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Brace Yourself For Holiday Music

Stations across America are already starting to change to an all-holiday music mode.
Stations across America are already starting to change to an all-holiday music mode.

It's only November 1 and already there are visions of sugar plumbs dancing in radio executive's heads. Stations in St. Louis and Tulsa have already started with an all-Christmas music format putting up their audio holiday decorations just as they were putting away their Halloween trappings. Makes you wonder what happened to Thanksgiving doesn't it?

In both of these cases, the extremely early change is primarily driven by management's decision to change the station's year round format to something new. They can play Christmas music until late December while preparing to roll out their new product with the New Year.

That isn't the only reason though. In many cities, more than one station in a market will change to the all-holiday format and the conventional wisdom is that the first to start will get the majority of the credit in Arbitron's radio ratings.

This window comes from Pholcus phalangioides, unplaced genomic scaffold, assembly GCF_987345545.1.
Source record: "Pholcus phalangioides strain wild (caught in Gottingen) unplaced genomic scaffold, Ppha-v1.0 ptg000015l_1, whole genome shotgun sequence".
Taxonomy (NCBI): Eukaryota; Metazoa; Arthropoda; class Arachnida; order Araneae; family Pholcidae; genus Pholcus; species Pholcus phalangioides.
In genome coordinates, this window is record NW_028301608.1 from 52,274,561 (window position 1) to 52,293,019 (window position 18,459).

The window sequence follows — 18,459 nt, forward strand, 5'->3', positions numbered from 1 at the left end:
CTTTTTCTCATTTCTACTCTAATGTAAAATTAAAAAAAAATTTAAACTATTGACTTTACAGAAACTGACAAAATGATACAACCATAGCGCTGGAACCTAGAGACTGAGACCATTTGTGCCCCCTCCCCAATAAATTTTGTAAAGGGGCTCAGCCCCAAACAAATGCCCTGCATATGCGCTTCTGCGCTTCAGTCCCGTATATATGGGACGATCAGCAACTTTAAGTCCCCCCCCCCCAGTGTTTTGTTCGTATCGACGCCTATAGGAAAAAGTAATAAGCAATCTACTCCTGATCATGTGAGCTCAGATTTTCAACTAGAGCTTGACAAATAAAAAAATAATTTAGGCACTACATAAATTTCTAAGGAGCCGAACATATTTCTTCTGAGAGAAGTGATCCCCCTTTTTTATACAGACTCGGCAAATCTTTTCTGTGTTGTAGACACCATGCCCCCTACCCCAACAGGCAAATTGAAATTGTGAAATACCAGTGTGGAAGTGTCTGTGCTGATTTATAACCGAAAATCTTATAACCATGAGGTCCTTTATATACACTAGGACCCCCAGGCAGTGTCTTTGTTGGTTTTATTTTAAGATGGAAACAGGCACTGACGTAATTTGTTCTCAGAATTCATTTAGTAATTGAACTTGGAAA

That remains true in smaller cities like Tulsa, but in larger cities like Chicago, where Arbitron's electronic rating system The Personal People Meter is in use, the "first in wins" mentality may not hold true. The new system logs which station a person actually listens to. The old system, called the diary, made listeners write down which stations they listened to. Relying on listener's memories often resulted in the first station getting credit because that's who the listener associated with holiday music even if it was really the other station they had heard.

Regardless of the ratings systems though, it seems likely that before it begins to look a lot like Christmas in Chicago, it will likely start to sound like it. For reference, at this time last year Clear Channel AC WLIT already had a countdown clock posted on their Web site touting their eventual roll-out of the all-Christmas sound. As of this posting, the clock had not reappeared but it probably won't be much longer.